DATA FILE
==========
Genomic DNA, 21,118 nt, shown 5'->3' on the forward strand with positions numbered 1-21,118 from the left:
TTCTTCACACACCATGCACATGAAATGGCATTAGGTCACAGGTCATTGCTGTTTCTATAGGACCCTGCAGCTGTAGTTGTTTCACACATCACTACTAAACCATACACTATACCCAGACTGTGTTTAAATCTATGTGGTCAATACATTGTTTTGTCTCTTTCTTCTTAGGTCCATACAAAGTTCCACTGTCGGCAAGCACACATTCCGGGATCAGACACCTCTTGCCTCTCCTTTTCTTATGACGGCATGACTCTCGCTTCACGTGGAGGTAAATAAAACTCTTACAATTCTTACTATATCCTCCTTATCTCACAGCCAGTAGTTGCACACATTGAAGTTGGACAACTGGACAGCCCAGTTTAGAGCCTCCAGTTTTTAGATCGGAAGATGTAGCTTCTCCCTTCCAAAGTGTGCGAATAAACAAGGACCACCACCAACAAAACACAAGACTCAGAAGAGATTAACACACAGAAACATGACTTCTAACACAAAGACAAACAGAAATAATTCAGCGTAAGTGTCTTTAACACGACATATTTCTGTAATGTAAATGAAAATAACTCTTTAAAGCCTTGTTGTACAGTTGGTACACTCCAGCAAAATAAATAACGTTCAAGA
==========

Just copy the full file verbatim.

Genomic DNA, 21,118 nt, shown 5'->3' on the forward strand with positions numbered 1-21,118 from the left:
TTCTTCACACACCATGCACATGAAATGGCATTAGGTCACAGGTCATTGCTGTTTCTATAGGACCCTGCAGCTGTAGTTGTTTCACACATCACTACTAAACCATACACTATACCCAGACTGTGTTTAAATCTATGTGGTCAATACATTGTTTTGTCTCTTTCTTCTTAGGTCCATACAAAGTTCCACTGTCGGCAAGCACACATTCCGGGATCAGACACCTCTTGCCTCTCCTTTTCTTATGACGGCATGACTCTCGCTTCACGTGGAGGTAAATAAAACTCTTACAATTCTTACTATATCCTCCTTATCTCACAGCCAGTAGTTGCACACATTGAAGTTGGACAACTGGACAGCCCAGTTTAGAGCCTCCAGTTTTTAGATCGGAAGATGTAGCTTCTCCCTTCCAAAGTGTGCGAATAAACAAGGACCACCACCAACAAAACACAAGACTCAGAAGAGATTAACACACAGAAACATGACTTCTAACACAAAGACAAACAGAAATAATTCAGCGTAAGTGTCTTTAACACGACATATTTCTGTAATGTAAATGAAAATAACTCTTTAAAGCCTTGTTGTACAGTTGGTACACTCCAGCAAAATAAATAACGTTCAAGA